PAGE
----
The benefits of managing your workforceBY Australian Retailers Association
Outlining what is considered unacceptable behaviour and educating employees on business values through workplace policies means retailers are in a better position to manage undesirable behaviour when it arises.
A suite of employment policies is fundamental in managing any retail business by setting and reinforcing the standards of behaviours expected of all employees. In turn, workplace policies will assist in effectively managing the common workplace challenges that face retailers every day and help limit risk of liability in the event employees wish to pursue any work related claims. Here’s the top five Human Resources (HR) policies for managing your workforce.
Code of conduct and corporate values policy
Arguably one of the most important policies for any retailer is a code of conduct. The purpose of a code of conduct is to set the standards of behaviour expected from all employees. By outlining what is considered unacceptable behaviour and educating employees on business values through a policy, organisations are in a better position to manage undesirable behaviour when it arises.
A code of conduct can address standards relating to punctuality at work, the use of company property, confidentiality, mobile phone use and dress codes. A code of conduct will also clearly communicate to employees that if they fail to adhere to the standards of behaviour they may be subject to disciplinary action.
Similar to a code of conduct, a corporate values policy can be used to clearly communicate to employees the core values the business embodies, such as customer focus and teamwork. By using a corporate values policy to communicate expectations around core values, a business is able to hold employees accountable where their actions are not in line with the values and will mean the business is in a better position to defend any unwanted unfair dismissal claim.
Bullying, harassment and discrimination policy
Trying to investigate and handle issues of bullying and harassment in the workplace can be a nightmare for any business large or small. Having a policy in place is the first step to educating staff on what constitutes bullying, sexual harassment, discrimination and also providing guidance on appropriate procedures for dealing with complaints.
A policy addressing these issues is also fundamental for helping prevent legal liability. In order to avoid liability for acts of discrimination and harassment in the workplace the organisation must show they have taken all reasonable steps to prevent discrimination or harassment from occurring, however in the absence of a policy this is almost impossible.
A leave policy is an extremely valuable when managing and planning a retail workforce for the peak periods. By having a leave policy in place an organisation can outline when ‘blackout’ periods will apply and ensure employees are well aware of their obligations when it comes to the notice requirements when applying for leave.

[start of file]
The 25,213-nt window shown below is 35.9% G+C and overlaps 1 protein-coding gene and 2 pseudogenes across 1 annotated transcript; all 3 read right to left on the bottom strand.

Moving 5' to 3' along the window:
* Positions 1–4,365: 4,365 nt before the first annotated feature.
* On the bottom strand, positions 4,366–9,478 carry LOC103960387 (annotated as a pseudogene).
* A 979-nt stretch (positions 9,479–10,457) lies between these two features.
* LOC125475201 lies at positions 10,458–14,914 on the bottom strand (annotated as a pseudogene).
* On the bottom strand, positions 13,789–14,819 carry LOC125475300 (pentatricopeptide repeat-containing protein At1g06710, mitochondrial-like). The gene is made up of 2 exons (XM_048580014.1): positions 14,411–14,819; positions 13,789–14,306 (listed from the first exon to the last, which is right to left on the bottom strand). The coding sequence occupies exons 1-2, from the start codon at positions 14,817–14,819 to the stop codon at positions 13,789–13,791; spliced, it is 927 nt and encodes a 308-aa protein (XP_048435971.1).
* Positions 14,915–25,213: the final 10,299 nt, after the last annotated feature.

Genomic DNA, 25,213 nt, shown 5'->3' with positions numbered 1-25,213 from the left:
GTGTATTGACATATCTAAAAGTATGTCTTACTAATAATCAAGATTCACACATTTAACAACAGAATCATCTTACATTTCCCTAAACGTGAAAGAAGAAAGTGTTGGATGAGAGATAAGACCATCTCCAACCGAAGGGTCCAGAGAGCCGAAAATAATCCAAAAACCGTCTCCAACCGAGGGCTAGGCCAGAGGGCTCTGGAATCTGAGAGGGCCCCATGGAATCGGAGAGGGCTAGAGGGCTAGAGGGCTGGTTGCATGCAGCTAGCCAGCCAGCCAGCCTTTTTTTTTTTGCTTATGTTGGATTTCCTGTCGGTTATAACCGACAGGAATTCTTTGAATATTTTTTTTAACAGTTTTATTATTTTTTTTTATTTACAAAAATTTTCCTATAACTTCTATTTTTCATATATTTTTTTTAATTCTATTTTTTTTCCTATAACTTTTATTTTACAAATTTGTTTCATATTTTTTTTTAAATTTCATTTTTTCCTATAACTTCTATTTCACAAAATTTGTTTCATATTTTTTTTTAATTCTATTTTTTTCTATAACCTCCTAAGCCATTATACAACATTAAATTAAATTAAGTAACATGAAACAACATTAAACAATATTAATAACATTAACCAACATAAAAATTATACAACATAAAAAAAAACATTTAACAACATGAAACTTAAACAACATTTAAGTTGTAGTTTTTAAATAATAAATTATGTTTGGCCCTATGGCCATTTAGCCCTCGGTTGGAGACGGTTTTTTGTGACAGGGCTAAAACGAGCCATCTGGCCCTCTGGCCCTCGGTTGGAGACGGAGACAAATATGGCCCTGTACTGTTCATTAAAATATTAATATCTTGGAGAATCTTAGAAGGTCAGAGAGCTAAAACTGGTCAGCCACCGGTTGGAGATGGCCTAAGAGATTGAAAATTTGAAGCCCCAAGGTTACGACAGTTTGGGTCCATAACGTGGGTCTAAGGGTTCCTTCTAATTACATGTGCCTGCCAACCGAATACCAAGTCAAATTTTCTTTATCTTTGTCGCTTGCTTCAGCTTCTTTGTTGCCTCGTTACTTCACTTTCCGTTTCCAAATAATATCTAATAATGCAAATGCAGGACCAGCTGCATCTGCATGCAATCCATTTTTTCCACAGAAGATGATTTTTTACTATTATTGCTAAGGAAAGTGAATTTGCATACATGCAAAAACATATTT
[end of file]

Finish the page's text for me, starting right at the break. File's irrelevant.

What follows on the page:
Most retailers will have to deal with a workplace dispute at some point. Having a grievance policy is an important tool setting guidelines for HR and managers to follow when investigating workplace complaints in order to avoid bias and ensure a fair outcome. A grievance policy also educates employees on the correct procedure to be followed for lodging complaints.
Work, health and safety policy
Workplace injuries can cost your business in a number of ways including lost productivity, sick pay and the cost of replacement employees. It is no surprise that a work, health and safety (WH&S) policy is therefore considered one of the fundamental policies for any retail business.
WH&S policies highlight safety procedures, and the obligations and responsibilities of employees and managers alike, which ultimately reduces the risk of injury in the workplace and the time and resources spent on managing a workplace injury.
These are just a few of the key HR and workplace policies every retail business should have to ensure best practice in workplace relations. In addition to having these policies, it is also worthwhile ensuring they are regularly reviewed and updated to take into account any changes in the law or changes to the organisation’s needs.
For more information on workplace policies or dealing with grievances in your workplace ARA members can contact the Employment Relations Team on 1300 368041.
ABOUT THE AUTHOR
Australian Retailers Association
Founded in 1903, the Australian Retailers Association (ARA) is Australia’s largest retail association representing Australia’s $310 billion sector, which employs more than 1.2 million people. As the retail industry’s peak representative body, the ARA works to ensure retail success by informing, protecting, advocating, educating and saving money for its 7,500 independent and national retail members throughout Australia. For more information, visit www.retail.org.au or call 1300 368 041.